Swimming freestyle fast isn’t always about stroking as fast as you can or exerting maximum power in the water. The great Russian sprinter Alexander Popov took fewer strokes per length of the pool than many world-class distance swimmers. According to Dr. Gary Hall, a swimmer and swimming researcher, you can improve your freestyle sprinting by maintaining a streamlined body position, keeping your head down while swimming to reduce drag and pulling underwater with a high elbow, which also reduces drag.
Freestyle swimming workouts for speed typically involve a series of short sprints, such as 10 sprints of 50 or 100 yards, with a short rest of 15 to 30 seconds between each sprint. Dr. Hall recommends using the workout to try to get faster as you progress through the series of sprints. Toward the end of each set of 10 sprints, you'll feel the sting of lactic acid building up in your muscles. As a result, follow these sprint workouts with an easy swim of 200 yards to cool down.
Sprint workouts involve maintaining your desired race pace over a series of set distances, but that doesn't mean you should bore yourself by just sprinting endlessly. As you become faster and more comfortable swimming at sprint speed, add variety and challenge by increasing the speed of the 50s. In addition, the U.S. Open Water Swimming Connection recommends a sprint set that alternates sprints with kicking or increase or decreases the amount of rest you take between sprints.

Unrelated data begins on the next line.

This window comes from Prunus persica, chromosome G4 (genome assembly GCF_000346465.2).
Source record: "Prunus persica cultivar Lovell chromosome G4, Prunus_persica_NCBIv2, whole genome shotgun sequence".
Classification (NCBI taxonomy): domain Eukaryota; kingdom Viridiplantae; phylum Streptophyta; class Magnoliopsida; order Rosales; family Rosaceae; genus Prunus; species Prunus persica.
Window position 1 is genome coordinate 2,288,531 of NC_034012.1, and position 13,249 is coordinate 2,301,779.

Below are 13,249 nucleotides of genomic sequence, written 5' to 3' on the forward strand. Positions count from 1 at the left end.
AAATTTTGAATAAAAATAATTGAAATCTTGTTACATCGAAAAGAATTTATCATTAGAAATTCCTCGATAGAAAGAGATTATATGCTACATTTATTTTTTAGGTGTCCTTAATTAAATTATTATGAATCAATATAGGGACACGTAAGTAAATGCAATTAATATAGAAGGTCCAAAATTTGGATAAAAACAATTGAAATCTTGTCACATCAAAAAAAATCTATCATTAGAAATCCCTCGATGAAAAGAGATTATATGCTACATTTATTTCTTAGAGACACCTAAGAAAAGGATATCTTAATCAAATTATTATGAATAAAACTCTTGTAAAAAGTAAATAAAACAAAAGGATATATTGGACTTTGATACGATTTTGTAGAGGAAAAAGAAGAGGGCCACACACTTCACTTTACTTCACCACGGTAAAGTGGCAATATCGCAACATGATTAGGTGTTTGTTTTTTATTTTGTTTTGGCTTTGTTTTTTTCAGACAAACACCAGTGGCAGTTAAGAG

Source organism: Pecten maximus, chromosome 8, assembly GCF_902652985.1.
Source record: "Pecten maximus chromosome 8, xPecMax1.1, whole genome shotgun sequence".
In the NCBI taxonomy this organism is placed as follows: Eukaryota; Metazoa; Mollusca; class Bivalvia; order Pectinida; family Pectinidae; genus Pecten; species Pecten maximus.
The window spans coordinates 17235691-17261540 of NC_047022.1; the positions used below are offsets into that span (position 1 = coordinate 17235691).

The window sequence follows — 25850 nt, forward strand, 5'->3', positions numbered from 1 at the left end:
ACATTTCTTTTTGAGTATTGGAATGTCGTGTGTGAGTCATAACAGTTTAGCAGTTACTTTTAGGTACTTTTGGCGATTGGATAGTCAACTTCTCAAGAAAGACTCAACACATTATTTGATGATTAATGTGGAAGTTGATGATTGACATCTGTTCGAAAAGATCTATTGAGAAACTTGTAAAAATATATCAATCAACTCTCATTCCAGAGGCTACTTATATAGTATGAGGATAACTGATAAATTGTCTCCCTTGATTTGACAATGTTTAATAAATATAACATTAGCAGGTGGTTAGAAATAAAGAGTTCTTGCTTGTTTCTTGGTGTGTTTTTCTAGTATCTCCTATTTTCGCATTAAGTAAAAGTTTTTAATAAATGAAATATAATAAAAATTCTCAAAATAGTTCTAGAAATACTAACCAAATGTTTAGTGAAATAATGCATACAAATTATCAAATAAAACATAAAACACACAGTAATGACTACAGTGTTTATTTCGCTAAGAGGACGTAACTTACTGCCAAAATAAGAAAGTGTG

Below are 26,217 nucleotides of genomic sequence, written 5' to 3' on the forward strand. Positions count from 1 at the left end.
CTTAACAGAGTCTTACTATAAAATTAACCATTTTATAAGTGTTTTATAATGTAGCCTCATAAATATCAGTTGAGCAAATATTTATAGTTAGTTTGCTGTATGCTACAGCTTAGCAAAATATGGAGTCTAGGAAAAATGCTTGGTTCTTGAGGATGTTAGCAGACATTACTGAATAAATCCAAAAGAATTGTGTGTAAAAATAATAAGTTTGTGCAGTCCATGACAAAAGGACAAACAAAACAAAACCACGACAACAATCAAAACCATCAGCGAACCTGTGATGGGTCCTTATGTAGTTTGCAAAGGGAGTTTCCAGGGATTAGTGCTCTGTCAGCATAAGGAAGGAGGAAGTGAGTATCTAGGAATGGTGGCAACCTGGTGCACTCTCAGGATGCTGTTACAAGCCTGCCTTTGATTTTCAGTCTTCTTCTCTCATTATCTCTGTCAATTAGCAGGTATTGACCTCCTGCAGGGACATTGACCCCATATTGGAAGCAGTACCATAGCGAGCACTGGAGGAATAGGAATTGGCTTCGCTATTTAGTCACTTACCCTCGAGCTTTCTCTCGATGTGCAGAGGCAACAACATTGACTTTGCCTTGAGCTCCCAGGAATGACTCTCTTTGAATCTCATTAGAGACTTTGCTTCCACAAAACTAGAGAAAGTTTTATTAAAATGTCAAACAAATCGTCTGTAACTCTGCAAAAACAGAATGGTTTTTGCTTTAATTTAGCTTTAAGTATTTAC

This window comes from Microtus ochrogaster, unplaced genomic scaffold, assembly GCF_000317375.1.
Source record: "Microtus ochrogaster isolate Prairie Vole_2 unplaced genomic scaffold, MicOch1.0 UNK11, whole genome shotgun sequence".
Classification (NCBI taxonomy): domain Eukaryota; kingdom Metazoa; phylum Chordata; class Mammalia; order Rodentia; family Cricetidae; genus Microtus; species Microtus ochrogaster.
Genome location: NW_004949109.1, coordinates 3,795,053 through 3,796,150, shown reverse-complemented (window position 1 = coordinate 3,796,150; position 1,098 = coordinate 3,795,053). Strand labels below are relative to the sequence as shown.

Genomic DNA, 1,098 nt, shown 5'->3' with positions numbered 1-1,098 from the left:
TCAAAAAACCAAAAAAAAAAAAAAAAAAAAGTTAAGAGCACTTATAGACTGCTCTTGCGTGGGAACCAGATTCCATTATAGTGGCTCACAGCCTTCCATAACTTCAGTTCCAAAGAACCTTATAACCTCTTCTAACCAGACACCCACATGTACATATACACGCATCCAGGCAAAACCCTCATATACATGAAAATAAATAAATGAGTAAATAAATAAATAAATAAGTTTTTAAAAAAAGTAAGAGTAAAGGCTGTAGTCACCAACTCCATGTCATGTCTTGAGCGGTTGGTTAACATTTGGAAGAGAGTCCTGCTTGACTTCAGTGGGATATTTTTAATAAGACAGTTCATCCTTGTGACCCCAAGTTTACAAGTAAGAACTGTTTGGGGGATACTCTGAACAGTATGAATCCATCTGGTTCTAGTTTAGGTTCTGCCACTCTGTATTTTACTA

Body position in the water is also critical to proper sprint workouts. Dr. Hall notes that fast freestylers rotate their bodies along a long axis, snapping their hips and shoulders from one side to the other. This counter-rotation allows your arms to engage more muscle groups and generate a force to pull against. When focusing on speed, concentrate on using your core to power your freestyle stroke, so you are not trying to swim fast with just your arms and legs.
Add drills designed to improve your efficiency, aiding the muscle memory you'll need when sprinting. For example, swim with your hands clenched into fists. You won’t feel very fast, but swimming with your fists makes you more sensitive to the pulling power of your forearm. When you reopen your hand, your stroke feels much stronger and powerful, enabling better speed.
Another useful drill is called “the touch and go,” also known as "catch-up freestyle." This drill involves keeping one hand out in front of you until your other hand completes its underwater pull and recovers to the forward position, touching your opposite hand and triggering the pull on that side. This drill trains you to maintain your streamline longer and also increases your speed since it is in that position – one arm out in front and the other having completed its pull – that the body is traveling at its fastest, Hall says.
Jim Sloan is a writer and editor in Reno, Nevada. He has been a journalist for more than 25 years and is the author of two books, "Staying Fit After Fifty," and "Nevada: True Tales from the Neon Wilderness."